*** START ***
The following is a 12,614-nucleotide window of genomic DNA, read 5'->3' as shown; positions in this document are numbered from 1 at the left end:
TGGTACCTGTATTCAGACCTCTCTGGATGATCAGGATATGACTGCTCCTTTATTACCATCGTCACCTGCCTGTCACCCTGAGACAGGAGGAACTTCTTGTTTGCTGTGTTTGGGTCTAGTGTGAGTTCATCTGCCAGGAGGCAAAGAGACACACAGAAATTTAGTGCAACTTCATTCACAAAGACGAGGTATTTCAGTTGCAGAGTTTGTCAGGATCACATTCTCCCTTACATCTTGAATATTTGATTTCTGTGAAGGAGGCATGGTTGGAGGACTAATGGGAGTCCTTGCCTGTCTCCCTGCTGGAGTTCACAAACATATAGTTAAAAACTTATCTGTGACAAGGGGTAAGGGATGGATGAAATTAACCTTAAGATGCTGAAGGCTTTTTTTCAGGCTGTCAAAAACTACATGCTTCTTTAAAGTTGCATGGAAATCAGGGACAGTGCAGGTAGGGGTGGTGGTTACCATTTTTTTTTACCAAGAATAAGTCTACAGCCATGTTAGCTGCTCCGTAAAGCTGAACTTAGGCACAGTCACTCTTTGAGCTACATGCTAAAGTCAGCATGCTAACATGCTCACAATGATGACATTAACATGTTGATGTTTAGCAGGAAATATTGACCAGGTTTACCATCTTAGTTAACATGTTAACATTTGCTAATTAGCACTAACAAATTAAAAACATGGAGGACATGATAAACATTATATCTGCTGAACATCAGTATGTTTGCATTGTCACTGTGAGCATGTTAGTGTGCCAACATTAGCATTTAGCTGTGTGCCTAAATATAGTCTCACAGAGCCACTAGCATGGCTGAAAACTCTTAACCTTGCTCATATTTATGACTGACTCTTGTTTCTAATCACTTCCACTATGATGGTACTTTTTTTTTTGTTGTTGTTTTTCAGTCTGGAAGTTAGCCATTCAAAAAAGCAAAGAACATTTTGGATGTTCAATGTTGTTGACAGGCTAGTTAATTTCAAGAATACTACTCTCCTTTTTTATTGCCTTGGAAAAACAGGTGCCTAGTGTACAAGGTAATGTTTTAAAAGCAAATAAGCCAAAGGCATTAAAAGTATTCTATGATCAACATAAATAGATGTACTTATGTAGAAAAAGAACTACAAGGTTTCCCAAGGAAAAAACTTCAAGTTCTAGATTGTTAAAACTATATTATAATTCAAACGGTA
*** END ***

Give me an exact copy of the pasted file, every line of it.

The following is a 12,614-nucleotide window of genomic DNA, read 5'->3' as shown; positions in this document are numbered from 1 at the left end:
TGGTACCTGTATTCAGACCTCTCTGGATGATCAGGATATGACTGCTCCTTTATTACCATCGTCACCTGCCTGTCACCCTGAGACAGGAGGAACTTCTTGTTTGCTGTGTTTGGGTCTAGTGTGAGTTCATCTGCCAGGAGGCAAAGAGACACACAGAAATTTAGTGCAACTTCATTCACAAAGACGAGGTATTTCAGTTGCAGAGTTTGTCAGGATCACATTCTCCCTTACATCTTGAATATTTGATTTCTGTGAAGGAGGCATGGTTGGAGGACTAATGGGAGTCCTTGCCTGTCTCCCTGCTGGAGTTCACAAACATATAGTTAAAAACTTATCTGTGACAAGGGGTAAGGGATGGATGAAATTAACCTTAAGATGCTGAAGGCTTTTTTTCAGGCTGTCAAAAACTACATGCTTCTTTAAAGTTGCATGGAAATCAGGGACAGTGCAGGTAGGGGTGGTGGTTACCATTTTTTTTTACCAAGAATAAGTCTACAGCCATGTTAGCTGCTCCGTAAAGCTGAACTTAGGCACAGTCACTCTTTGAGCTACATGCTAAAGTCAGCATGCTAACATGCTCACAATGATGACATTAACATGTTGATGTTTAGCAGGAAATATTGACCAGGTTTACCATCTTAGTTAACATGTTAACATTTGCTAATTAGCACTAACAAATTAAAAACATGGAGGACATGATAAACATTATATCTGCTGAACATCAGTATGTTTGCATTGTCACTGTGAGCATGTTAGTGTGCCAACATTAGCATTTAGCTGTGTGCCTAAATATAGTCTCACAGAGCCACTAGCATGGCTGAAAACTCTTAACCTTGCTCATATTTATGACTGACTCTTGTTTCTAATCACTTCCACTATGATGGTACTTTTTTTTTTGTTGTTGTTTTTCAGTCTGGAAGTTAGCCATTCAAAAAAGCAAAGAACATTTTGGATGTTCAATGTTGTTGACAGGCTAGTTAATTTCAAGAATACTACTCTCCTTTTTTATTGCCTTGGAAAAACAGGTGCCTAGTGTACAAGGTAATGTTTTAAAAGCAAATAAGCCAAAGGCATTAAAAGTATTCTATGATCAACATAAATAGATGTACTTATGTAGAAAAAGAACTACAAGGTTTCCCAAGGAAAAAACTTCAAGTTCTAGATTGTTAAAACTATATTATAATTCAAACGGTA